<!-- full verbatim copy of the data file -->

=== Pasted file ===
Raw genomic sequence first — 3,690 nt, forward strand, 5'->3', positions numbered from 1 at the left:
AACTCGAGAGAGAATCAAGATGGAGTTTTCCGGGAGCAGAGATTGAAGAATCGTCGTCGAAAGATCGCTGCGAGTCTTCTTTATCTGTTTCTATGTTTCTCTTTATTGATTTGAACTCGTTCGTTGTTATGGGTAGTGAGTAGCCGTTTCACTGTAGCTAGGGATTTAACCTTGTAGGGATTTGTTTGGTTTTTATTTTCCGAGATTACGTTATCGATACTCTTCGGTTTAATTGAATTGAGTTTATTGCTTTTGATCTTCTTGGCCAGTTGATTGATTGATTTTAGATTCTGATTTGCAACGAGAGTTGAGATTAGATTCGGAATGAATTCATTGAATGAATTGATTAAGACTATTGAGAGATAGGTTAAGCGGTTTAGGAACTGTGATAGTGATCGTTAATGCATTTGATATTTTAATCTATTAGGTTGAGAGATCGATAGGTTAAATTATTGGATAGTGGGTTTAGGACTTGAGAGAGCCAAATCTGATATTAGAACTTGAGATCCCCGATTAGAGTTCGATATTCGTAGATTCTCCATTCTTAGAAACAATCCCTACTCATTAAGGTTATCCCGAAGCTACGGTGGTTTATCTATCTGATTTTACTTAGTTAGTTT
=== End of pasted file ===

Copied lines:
Raw genomic sequence first — 3,690 nt, forward strand, 5'->3', positions numbered from 1 at the left:
AACTCGAGAGAGAATCAAGATGGAGTTTTCCGGGAGCAGAGATTGAAGAATCGTCGTCGAAAGATCGCTGCGAGTCTTCTTTATCTGTTTCTATGTTTCTCTTTATTGATTTGAACTCGTTCGTTGTTATGGGTAGTGAGTAGCCGTTTCACTGTAGCTAGGGATTTAACCTTGTAGGGATTTGTTTGGTTTTTATTTTCCGAGATTACGTTATCGATACTCTTCGGTTTAATTGAATTGAGTTTATTGCTTTTGATCTTCTTGGCCAGTTGATTGATTGATTTTAGATTCTGATTTGCAACGAGAGTTGAGATTAGATTCGGAATGAATTCATTGAATGAATTGATTAAGACTATTGAGAGATAGGTTAAGCGGTTTAGGAACTGTGATAGTGATCGTTAATGCATTTGATATTTTAATCTATTAGGTTGAGAGATCGATAGGTTAAATTATTGGATAGTGGGTTTAGGACTTGAGAGAGCCAAATCTGATATTAGAACTTGAGATCCCCGATTAGAGTTCGATATTCGTAGATTCTCCATTCTTAGAAACAATCCCTACTCATTAAGGTTATCCCGAAGCTACGGTGGTTTATCTATCTGATTTTACTTAGTTAGTTT